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· Cattle Ranchers Are Trying to Get the Word 'Meat' Taken Off the Labels of Meat Substitutes
… “The word meat, to me, should mean a product from a live animal,” said Jim Dinklage, a rancher and the president of the Independent Cattlemen of Nebraska, who has testified in support of meat-labeling legislation in his state… early indications are that the cattlemen may be facing a tough fight…
· NCBA Launches Fake Meat Campaign
… it’s positive several states are moving forward with their own truth in labeling legislation because that will bring attention to the issue and give consumers more transparency on meat that doesn’t come from animals...
Cattle Ranchers Are Trying to Get the Word 'Meat' Taken Off the Labels of Meat Substitutes
Tom McKay, GIZMODO
Feb 10, 2019
The rise of Impossible Foods and its signature Impossible Burger, the plant-based burger brand that is all the rage lately, and their faux-meat ilk has apparently rattled some in the cattle business. The New York Times reported this weekend on a spate of state laws aiming to outlaw the use of the word “meat” on labels to describe products made from meat alternatives, some of which were bogged down by opposition and one of which passed.
According to the Times report, some ranchers and farmers (as well as lobbyists paid by their industry) are worried that plant-based meat substitutes—an industry that is growing by double digits each year and is rapidly getting better at producing tastier products—will threaten their bottom line. They seem particularly worried about losing control of labeling, like the dairy industry failed to anticipate the rise of almond and soy milk, as well as the potential impact of hypothetical future cheap, lab-grown meat on their businesses. That’s despite lab-grown meat still not being out on the general market, and almost certainly remaining quite expensive for the foreseeable future.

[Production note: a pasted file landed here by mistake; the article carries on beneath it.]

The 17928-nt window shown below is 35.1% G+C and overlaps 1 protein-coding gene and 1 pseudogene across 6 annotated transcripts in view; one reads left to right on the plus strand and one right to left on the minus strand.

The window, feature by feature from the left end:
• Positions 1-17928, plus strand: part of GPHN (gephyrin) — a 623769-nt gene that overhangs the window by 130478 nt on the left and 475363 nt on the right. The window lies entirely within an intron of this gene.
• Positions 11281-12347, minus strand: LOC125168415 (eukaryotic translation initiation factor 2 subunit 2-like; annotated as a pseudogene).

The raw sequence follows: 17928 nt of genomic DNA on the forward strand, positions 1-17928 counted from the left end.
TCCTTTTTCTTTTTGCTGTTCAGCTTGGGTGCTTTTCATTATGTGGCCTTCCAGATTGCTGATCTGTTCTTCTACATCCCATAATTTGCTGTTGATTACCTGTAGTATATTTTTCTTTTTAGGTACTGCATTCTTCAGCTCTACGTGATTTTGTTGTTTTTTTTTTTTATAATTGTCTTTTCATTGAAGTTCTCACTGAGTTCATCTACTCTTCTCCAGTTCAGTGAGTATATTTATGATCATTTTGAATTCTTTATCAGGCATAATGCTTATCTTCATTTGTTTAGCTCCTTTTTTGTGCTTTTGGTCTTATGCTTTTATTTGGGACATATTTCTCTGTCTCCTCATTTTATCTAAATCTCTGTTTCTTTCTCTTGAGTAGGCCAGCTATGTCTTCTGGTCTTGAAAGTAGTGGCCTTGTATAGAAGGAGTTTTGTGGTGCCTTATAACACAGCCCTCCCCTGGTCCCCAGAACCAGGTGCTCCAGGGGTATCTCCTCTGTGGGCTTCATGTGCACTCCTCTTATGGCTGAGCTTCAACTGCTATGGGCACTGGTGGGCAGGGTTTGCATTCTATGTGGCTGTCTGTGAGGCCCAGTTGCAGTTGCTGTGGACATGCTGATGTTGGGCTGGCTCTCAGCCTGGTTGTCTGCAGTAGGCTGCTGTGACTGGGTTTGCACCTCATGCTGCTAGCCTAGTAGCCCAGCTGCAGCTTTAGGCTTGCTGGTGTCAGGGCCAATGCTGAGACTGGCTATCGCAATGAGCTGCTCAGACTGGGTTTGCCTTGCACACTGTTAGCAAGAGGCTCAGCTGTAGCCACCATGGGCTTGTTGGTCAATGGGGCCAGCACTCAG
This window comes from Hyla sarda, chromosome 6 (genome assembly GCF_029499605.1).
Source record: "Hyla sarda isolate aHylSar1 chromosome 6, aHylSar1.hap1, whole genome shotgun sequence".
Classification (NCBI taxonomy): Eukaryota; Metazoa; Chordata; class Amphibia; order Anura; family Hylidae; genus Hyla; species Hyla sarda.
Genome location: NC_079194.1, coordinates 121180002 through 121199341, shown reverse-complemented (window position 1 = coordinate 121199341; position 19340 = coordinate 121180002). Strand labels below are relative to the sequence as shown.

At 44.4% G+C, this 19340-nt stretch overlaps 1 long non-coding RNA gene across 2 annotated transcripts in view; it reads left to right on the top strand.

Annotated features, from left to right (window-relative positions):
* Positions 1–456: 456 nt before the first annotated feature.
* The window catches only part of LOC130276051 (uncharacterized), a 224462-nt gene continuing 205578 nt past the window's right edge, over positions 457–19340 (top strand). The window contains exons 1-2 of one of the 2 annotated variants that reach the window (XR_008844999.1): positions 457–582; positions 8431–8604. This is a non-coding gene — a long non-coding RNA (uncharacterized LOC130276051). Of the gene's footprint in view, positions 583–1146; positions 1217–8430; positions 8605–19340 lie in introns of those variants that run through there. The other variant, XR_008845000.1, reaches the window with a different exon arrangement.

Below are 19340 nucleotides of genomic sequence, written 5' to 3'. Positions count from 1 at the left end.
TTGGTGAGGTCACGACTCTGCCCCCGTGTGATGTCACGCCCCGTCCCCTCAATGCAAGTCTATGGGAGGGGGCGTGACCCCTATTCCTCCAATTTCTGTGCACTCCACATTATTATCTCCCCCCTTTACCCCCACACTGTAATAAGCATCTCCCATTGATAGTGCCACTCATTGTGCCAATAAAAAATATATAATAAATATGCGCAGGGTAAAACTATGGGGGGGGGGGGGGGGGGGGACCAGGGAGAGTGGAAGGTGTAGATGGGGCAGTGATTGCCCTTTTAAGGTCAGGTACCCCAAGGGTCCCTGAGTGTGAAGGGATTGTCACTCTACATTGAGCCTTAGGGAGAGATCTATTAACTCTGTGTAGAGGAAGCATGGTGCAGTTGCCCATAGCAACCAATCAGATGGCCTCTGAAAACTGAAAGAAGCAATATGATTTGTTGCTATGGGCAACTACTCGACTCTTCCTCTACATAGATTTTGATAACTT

In the past few weeks, the Times wrote, legislators in more than a dozen states have proposed laws that ban using the term meat to label anything that didn’t come from a live animal, using the justification that it misleads consumers:
“The word meat, to me, should mean a product from a live animal,” said Jim Dinklage, a rancher and the president of the Independent Cattlemen of Nebraska, who has testified in support of meat-labeling legislation in his state.
...“Almonds don’t produce milk,” said Bill Pigott, a Republican state representative in Mississippi who wrote the legislation there. He owns a farm that has produced both dairy and beef. But his worries have gone beyond almond and soy liquid’s being labeled milk.
“The fake, lab-produced meat is a little bit more of a science fiction-type deal that concerns me more,” Mr. Pigott said.
He introduced his bill in January after the local association of cattle ranchers contacted him. It passed in the state’s House and is waiting for debate in the State Senate.
However, early indications are that the cattlemen may be facing a tough fight. A bill in Virginia was shot down after major backlash from the National Grocers Association, the Grocery Manufacturers Association and the Plant Based Foods Association, the Times wrote. According to Virginia Mercury, despite being backed by the “Virginia Cattlemen’s Association, the Farm Bureau, and pretty much every other farm-group in the state,” the legislation was unanimously voted down in committee.
Another bill in Washington that would outlaw the sale of lab-grown meat, as well as restrict state funds “from being used for research in the area,” has not come to a vote, the Times wrote...
more, including links
NCBA Launches Fake Meat Campaign
Radio 570 WNAX (SD)
Feb 11, 2019
The National Cattlemen’s Beef Association is launching a new public campaign focused on “fake meat”. NCBA President Jennifer Houston says the Fake Meat Facts campaign will bring to light many of the unknowns that the federal government must clarify before finalizing the regulatory framework for lab grown and cell cultured products.
She says there are several questions that must be answered before an effective regulatory process can go forward.
Houston says it’s positive several states are moving forward with their own truth in labeling legislation because that will bring attention to the issue and give consumers more transparency on meat that doesn’t come from animals...
more, including audio [1:12 min.]